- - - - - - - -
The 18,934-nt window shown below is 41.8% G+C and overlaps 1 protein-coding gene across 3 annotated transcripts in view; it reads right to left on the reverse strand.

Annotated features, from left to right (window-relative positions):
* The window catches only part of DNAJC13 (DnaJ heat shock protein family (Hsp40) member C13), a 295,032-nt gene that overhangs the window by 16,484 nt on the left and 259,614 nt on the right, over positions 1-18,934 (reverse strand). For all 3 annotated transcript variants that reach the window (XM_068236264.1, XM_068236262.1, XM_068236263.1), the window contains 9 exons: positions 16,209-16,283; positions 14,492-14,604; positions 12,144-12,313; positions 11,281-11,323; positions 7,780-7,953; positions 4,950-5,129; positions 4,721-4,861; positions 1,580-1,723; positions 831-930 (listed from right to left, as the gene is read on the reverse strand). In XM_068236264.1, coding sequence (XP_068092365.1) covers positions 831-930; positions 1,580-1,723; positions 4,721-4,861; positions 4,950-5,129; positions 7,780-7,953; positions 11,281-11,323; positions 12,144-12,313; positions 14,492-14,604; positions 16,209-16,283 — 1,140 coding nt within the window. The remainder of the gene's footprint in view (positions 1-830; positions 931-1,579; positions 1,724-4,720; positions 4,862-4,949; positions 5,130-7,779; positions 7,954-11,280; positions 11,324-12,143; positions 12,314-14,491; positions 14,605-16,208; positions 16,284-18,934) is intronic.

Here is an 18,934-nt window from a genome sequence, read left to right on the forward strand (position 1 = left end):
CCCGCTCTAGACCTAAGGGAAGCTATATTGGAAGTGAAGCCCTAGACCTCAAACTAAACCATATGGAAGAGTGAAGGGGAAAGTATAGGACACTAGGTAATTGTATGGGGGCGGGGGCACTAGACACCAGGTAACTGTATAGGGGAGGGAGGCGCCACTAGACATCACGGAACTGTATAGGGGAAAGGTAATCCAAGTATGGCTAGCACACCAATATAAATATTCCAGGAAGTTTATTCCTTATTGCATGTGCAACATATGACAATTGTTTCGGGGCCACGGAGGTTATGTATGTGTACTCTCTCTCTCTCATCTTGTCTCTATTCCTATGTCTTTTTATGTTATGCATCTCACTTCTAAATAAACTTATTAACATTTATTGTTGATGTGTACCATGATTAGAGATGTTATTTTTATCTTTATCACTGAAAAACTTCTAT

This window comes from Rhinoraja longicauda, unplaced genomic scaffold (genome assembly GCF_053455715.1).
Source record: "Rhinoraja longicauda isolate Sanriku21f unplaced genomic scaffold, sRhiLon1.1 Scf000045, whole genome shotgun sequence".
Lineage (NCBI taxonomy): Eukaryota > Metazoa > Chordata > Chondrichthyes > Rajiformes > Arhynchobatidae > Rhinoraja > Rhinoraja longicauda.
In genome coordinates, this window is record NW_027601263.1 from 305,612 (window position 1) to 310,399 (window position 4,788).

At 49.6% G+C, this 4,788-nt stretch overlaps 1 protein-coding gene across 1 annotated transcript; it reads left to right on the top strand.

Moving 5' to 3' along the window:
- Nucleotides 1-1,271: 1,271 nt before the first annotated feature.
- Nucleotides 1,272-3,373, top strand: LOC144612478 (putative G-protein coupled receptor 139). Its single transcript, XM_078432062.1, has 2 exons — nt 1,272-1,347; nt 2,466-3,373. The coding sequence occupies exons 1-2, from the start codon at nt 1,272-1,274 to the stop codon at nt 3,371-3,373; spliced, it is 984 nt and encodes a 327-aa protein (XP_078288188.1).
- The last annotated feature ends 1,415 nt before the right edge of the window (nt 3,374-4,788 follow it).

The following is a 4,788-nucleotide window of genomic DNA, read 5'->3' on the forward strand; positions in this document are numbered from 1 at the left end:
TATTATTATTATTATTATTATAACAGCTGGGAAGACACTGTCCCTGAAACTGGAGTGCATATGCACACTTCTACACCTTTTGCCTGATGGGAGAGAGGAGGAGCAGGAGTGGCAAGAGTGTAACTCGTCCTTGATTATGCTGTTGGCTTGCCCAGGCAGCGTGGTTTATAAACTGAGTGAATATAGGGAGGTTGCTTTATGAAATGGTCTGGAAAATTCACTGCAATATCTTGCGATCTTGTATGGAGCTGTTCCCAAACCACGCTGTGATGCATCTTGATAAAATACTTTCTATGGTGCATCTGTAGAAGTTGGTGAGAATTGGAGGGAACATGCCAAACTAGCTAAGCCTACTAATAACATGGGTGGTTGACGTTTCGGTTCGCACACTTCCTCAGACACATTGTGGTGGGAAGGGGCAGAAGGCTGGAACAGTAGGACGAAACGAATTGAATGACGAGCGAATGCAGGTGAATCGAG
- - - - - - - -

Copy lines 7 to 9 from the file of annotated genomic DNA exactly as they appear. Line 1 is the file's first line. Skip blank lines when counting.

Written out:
Source record: "Rhinoraja longicauda isolate Sanriku21f unplaced genomic scaffold, sRhiLon1.1 Scf000045, whole genome shotgun sequence".
Lineage (NCBI taxonomy): Eukaryota > Metazoa > Chordata > Chondrichthyes > Rajiformes > Arhynchobatidae > Rhinoraja > Rhinoraja longicauda.
In genome coordinates, this window is record NW_027601263.1 from 305,612 (window position 1) to 310,399 (window position 4,788).